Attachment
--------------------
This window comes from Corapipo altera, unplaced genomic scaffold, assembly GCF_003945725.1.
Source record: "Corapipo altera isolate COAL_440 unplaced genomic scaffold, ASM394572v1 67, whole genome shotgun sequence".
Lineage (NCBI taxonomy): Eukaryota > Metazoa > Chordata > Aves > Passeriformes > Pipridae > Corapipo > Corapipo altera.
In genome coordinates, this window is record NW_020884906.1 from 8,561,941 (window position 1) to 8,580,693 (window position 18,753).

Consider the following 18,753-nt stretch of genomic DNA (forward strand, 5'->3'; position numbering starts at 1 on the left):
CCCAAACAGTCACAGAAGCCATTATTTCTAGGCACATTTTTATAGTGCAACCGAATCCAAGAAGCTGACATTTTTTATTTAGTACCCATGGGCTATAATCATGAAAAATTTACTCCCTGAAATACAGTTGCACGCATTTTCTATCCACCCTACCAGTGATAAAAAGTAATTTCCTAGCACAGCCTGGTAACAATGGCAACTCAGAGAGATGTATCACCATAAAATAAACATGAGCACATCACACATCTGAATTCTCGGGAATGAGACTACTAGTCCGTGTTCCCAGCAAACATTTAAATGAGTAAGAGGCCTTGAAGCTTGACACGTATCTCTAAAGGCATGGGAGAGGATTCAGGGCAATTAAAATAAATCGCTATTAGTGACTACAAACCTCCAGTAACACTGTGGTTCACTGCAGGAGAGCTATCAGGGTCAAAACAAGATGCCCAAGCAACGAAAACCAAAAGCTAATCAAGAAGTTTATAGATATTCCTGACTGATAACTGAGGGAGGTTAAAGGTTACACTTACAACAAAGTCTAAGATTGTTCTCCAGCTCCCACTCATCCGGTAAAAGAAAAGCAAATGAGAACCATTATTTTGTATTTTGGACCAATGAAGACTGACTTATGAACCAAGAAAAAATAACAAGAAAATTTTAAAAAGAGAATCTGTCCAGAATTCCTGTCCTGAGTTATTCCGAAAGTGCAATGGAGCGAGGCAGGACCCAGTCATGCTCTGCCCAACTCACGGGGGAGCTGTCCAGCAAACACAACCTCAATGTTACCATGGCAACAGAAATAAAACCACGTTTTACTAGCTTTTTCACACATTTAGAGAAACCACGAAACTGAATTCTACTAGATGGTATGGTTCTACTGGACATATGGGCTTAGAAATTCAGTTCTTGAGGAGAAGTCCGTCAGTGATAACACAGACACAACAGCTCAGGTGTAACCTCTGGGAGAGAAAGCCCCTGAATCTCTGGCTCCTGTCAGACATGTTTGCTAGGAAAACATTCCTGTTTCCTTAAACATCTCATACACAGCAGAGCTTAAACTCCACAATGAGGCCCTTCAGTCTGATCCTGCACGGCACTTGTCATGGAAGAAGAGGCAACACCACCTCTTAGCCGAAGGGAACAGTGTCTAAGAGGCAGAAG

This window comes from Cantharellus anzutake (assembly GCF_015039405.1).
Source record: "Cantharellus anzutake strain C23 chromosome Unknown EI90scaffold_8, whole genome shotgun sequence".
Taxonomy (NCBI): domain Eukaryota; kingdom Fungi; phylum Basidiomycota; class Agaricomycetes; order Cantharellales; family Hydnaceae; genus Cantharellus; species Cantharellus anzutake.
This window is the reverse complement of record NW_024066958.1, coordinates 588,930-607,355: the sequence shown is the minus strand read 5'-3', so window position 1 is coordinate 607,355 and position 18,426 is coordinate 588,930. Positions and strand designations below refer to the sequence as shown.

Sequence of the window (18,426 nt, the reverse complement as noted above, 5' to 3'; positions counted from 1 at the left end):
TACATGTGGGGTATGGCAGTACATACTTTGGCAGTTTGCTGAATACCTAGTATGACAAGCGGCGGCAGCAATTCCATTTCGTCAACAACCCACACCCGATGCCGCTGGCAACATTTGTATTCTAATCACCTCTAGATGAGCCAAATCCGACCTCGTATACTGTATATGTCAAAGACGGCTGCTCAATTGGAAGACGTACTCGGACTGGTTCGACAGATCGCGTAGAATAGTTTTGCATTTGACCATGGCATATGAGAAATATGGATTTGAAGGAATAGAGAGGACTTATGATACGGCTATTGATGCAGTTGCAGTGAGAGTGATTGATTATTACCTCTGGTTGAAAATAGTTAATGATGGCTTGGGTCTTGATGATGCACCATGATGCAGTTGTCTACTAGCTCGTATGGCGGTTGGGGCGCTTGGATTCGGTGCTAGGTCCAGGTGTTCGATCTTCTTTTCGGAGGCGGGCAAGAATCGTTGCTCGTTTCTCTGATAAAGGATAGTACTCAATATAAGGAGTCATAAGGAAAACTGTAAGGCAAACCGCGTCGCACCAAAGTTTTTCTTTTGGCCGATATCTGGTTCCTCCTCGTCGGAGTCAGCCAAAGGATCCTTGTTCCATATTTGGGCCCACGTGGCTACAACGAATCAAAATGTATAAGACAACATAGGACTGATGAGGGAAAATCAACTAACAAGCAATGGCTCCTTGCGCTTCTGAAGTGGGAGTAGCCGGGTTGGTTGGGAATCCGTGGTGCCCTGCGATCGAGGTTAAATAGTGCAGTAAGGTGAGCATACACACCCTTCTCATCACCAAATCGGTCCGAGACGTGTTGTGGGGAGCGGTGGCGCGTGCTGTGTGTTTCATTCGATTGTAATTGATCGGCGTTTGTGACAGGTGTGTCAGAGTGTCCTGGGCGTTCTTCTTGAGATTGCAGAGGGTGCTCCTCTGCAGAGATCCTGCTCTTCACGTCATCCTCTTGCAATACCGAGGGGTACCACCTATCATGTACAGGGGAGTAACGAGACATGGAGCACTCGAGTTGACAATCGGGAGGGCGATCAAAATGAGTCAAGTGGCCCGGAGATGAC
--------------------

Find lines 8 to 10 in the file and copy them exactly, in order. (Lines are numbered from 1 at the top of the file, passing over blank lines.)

Source record: "Cantharellus anzutake strain C23 chromosome Unknown EI90scaffold_8, whole genome shotgun sequence".
Taxonomy (NCBI): domain Eukaryota; kingdom Fungi; phylum Basidiomycota; class Agaricomycetes; order Cantharellales; family Hydnaceae; genus Cantharellus; species Cantharellus anzutake.
This window is the reverse complement of record NW_024066958.1, coordinates 588,930-607,355: the sequence shown is the minus strand read 5'-3', so window position 1 is coordinate 607,355 and position 18,426 is coordinate 588,930. Positions and strand designations below refer to the sequence as shown.